IOE EPrints

Master's level study in a British context :developing writers

Furneaux, Clare L. (2012) Master's level study in a British context :developing writers. EdD thesis, Institute of Education, University of London.

__d6_Shared$_SUPP_Library_User Services_Circulation_Inter-Library Loans_IOE ETHOS_ETHOS digitised by ILL_FURNEAUX, C.L.pdf - Accepted Version
Available under License Creative Commons Attribution Non-commercial Share Alike.

Download (5Mb) | Preview
Official URL:


This thesis study followed six MA in English Language Teaching/Applied Linguistics students as they started out on their one-year programmes at the University of Reading, UK. They came from various academic, professional and national backgrounds. One was a native speaker of English; the other five were not. The study takes an ethnographic approach in exploring how these mature students learned to meet writing requirements in this context (which were within the essayist tradition of academic literacy), both as individual case studies and as a group. The focus was on three Terml writing assignments which all students had in common. However, the research sought to contextualise first term experiences in the framework of the whole year of study. I therefore interviewed these students about their writing five times in the year, including after submission of their year-end dissertations, and contacted them again a year later for post-course insights. The study explored how they responded to pre-submission advice from tutors and their reactions to and use of summative feedback provided. It also examined assignment briefings and documentation, students' meetings with personal tutors and my interviews with module tutors, as well as feedback on outlines and on the three assignments, and the assignments themselves. Although the students were, of course, six unique individual cases, themes emerged from this study of their development as academic writers in this context. These include the influence of background (such as academic, professional, discipline, linguistic), personal characteristics (eg expectations and approach to learning), and the role of literacy brokers.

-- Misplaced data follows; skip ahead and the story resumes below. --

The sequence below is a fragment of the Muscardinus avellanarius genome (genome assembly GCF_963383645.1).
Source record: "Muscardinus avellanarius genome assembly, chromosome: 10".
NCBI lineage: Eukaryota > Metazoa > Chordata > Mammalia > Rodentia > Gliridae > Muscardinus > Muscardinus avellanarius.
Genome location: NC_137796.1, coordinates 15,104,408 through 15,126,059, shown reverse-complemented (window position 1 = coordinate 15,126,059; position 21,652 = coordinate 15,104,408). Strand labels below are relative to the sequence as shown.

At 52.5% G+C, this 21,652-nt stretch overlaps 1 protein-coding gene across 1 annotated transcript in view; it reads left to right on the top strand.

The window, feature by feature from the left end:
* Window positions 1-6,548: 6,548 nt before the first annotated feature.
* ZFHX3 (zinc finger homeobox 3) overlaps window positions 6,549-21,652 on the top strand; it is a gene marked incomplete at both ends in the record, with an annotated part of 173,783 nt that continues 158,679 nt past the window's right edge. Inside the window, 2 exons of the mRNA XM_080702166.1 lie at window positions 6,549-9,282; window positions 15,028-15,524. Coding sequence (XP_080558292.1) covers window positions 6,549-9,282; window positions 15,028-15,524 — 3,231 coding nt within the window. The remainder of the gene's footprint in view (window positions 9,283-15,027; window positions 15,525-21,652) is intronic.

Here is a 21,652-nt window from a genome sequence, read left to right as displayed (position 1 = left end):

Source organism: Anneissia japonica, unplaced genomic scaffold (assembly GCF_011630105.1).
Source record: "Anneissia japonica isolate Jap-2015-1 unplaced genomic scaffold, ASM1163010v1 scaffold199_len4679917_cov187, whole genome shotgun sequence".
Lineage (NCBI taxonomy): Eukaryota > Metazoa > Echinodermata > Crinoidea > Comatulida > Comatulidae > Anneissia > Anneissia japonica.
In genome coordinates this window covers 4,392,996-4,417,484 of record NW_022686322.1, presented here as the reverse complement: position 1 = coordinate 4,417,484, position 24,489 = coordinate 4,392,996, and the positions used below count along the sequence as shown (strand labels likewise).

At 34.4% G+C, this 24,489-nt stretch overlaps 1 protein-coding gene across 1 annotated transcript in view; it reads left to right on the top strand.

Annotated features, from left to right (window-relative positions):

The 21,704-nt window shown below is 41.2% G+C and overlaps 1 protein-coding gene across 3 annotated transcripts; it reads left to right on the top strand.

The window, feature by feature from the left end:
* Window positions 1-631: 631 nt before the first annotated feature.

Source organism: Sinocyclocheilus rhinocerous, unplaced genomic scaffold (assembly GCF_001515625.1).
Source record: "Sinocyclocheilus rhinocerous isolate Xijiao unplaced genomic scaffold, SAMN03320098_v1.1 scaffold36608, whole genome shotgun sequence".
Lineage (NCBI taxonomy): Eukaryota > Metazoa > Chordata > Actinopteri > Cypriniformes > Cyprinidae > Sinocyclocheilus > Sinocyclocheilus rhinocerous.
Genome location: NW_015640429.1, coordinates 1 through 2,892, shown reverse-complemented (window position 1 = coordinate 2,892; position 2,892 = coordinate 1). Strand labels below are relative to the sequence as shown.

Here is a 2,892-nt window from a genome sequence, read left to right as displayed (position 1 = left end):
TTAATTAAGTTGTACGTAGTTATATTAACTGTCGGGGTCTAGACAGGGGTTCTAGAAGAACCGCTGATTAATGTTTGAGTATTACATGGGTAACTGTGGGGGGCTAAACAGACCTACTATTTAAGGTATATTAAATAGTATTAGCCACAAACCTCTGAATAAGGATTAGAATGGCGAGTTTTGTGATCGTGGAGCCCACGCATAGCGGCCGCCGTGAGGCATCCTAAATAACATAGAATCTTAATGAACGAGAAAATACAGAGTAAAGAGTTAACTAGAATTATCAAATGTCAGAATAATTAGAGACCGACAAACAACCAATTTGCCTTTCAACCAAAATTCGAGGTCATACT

Item Type: Thesis (EdD)
Additional Information: Thesis: (EdD) University of London Institute of Education, 2012.
Depositing User: Batch Import
Date Deposited: 29 Oct 2014 10:56
Last Modified: 18 Feb 2016 12:18
View Record in Library Catalogue:{CKEY}&searchfield1=GENERAL^SUBJECT^GENERAL^^&user_id=WEBSERVER
View Item View Item